Two Aldehyde Clearance Systems Are Essential to Prevent Lethal Formaldehyde Accumulation in Mice and Humans.
Dingler FA., Wang M., Mu A., Millington CL., Oberbeck N., Watcham S., Pontel LB., Kamimae-Lanning AN., Langevin F., Nadler C., Cordell RL., Monks PS., Yu R., Wilson NK., Hira A., Yoshida K., Mori M., Okamoto Y., Okuno Y., Muramatsu H., Shiraishi Y., Kobayashi M., Moriguchi T., Osumi T., Kato M., Miyano S., Ito E., Kojima S., Yabe H., Yabe M., Matsuo K., Ogawa S., Göttgens B., Hodskinson MRG., Takata M., Patel KJ.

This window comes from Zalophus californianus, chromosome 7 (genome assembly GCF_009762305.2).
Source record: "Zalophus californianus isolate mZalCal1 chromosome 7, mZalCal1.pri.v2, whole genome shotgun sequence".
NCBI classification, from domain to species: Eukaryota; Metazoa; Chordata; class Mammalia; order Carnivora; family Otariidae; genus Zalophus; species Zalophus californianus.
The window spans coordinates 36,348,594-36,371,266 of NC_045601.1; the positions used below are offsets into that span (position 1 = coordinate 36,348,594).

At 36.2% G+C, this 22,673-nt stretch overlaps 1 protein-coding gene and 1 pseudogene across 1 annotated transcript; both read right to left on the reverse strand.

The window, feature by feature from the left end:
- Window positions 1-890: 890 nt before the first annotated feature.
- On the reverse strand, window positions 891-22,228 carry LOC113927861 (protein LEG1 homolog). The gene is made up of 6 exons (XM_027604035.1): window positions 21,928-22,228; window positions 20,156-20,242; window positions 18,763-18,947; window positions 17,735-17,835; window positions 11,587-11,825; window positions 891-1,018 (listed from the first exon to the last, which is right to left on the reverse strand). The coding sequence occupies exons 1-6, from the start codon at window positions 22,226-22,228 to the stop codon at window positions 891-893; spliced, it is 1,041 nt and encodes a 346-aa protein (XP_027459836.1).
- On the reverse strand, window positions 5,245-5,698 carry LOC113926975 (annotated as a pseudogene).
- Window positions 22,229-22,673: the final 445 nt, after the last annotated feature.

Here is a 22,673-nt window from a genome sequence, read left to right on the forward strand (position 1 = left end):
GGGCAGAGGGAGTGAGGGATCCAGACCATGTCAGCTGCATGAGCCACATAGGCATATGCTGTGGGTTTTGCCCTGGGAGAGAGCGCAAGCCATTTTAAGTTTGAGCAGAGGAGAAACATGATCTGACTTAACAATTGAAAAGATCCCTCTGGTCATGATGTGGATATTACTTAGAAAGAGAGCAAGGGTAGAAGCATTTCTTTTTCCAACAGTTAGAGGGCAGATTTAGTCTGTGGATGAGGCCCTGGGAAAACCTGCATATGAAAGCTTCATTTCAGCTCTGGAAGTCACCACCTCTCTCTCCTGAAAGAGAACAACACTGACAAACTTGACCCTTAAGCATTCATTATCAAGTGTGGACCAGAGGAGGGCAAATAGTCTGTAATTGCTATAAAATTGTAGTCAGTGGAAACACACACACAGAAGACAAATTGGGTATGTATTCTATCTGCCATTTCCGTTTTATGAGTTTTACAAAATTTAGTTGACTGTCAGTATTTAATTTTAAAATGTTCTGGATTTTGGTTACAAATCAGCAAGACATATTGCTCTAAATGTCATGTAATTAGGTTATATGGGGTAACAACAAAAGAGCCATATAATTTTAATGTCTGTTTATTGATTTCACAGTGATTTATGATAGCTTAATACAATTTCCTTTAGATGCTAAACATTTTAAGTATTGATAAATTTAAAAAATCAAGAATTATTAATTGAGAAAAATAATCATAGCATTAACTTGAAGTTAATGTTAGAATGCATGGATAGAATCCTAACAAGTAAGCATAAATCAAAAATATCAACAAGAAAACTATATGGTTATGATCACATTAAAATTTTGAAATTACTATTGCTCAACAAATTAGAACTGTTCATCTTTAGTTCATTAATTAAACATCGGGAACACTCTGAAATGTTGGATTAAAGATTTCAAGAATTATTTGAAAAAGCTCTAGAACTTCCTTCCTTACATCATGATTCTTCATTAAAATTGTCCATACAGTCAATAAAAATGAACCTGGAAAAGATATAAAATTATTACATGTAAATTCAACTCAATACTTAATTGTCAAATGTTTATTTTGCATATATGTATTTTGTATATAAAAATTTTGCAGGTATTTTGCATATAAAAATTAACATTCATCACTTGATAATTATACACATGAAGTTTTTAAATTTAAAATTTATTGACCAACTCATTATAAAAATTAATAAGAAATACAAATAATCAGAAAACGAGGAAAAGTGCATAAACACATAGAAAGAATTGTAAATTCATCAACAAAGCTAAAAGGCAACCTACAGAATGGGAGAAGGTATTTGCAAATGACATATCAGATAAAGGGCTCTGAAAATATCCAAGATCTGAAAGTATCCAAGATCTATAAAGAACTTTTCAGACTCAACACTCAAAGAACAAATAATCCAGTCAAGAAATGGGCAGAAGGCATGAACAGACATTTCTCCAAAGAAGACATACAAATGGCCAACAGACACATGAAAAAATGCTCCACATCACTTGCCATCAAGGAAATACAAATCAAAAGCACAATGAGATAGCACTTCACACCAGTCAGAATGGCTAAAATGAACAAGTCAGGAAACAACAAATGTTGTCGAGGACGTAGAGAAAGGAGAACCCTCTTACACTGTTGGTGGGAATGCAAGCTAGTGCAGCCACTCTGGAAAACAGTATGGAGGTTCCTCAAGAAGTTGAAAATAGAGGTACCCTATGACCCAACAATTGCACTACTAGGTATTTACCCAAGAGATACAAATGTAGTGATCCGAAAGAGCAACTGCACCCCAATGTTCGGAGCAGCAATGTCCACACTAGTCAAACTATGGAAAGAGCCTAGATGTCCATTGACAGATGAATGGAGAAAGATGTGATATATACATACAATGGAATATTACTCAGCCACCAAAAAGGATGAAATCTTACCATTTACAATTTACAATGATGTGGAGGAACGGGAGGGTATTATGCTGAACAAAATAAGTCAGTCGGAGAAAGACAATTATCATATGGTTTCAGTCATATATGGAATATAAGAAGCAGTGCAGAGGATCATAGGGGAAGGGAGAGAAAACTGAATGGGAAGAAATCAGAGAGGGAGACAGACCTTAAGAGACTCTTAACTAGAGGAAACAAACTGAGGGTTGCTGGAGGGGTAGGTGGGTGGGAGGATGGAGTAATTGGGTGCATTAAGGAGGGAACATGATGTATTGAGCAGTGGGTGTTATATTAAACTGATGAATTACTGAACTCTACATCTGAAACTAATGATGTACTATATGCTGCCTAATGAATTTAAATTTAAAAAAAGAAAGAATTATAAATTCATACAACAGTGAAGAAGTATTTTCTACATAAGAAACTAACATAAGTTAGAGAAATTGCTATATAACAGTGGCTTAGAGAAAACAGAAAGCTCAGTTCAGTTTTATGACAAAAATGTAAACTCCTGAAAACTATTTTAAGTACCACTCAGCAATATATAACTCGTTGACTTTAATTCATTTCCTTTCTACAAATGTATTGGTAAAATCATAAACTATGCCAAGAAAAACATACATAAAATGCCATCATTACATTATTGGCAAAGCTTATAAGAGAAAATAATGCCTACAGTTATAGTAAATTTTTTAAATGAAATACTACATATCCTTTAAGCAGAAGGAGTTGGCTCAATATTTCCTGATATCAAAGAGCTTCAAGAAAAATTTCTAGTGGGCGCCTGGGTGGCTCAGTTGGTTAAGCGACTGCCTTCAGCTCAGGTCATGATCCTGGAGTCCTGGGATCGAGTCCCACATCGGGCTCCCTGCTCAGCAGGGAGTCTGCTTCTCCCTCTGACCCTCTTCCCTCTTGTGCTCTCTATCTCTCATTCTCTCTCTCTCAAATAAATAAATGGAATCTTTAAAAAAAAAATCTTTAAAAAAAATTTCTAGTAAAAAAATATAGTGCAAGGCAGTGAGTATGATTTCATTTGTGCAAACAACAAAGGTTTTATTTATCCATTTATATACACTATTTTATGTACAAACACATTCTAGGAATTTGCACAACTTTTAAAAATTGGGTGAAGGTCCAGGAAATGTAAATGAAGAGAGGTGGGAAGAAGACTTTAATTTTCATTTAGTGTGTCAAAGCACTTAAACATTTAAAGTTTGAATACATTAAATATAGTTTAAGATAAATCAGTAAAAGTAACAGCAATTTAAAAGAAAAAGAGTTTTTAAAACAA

Reactive aldehydes arise as by-products of metabolism and are normally cleared by multiple families of enzymes. We find that mice lacking two aldehyde detoxifying enzymes, mitochondrial ALDH2 and cytoplasmic ADH5, have greatly shortened lifespans and develop leukemia. Hematopoiesis is disrupted profoundly, with a reduction of hematopoietic stem cells and common lymphoid progenitors causing a severely depleted acquired immune system. We show that formaldehyde is a common substrate of ALDH2 and ADH5 and establish methods to quantify elevated blood formaldehyde and formaldehyde-DNA adducts in tissues. Bone-marrow-derived progenitors actively engage DNA repair but also imprint a formaldehyde-driven mutation signature similar to aging-associated human cancer mutation signatures. Furthermore, we identify analogous genetic defects in children causing a previously uncharacterized inherited bone marrow failure and pre-leukemic syndrome. Endogenous formaldehyde clearance alone is therefore critical for hematopoiesis and in limiting mutagenesis in somatic tissues.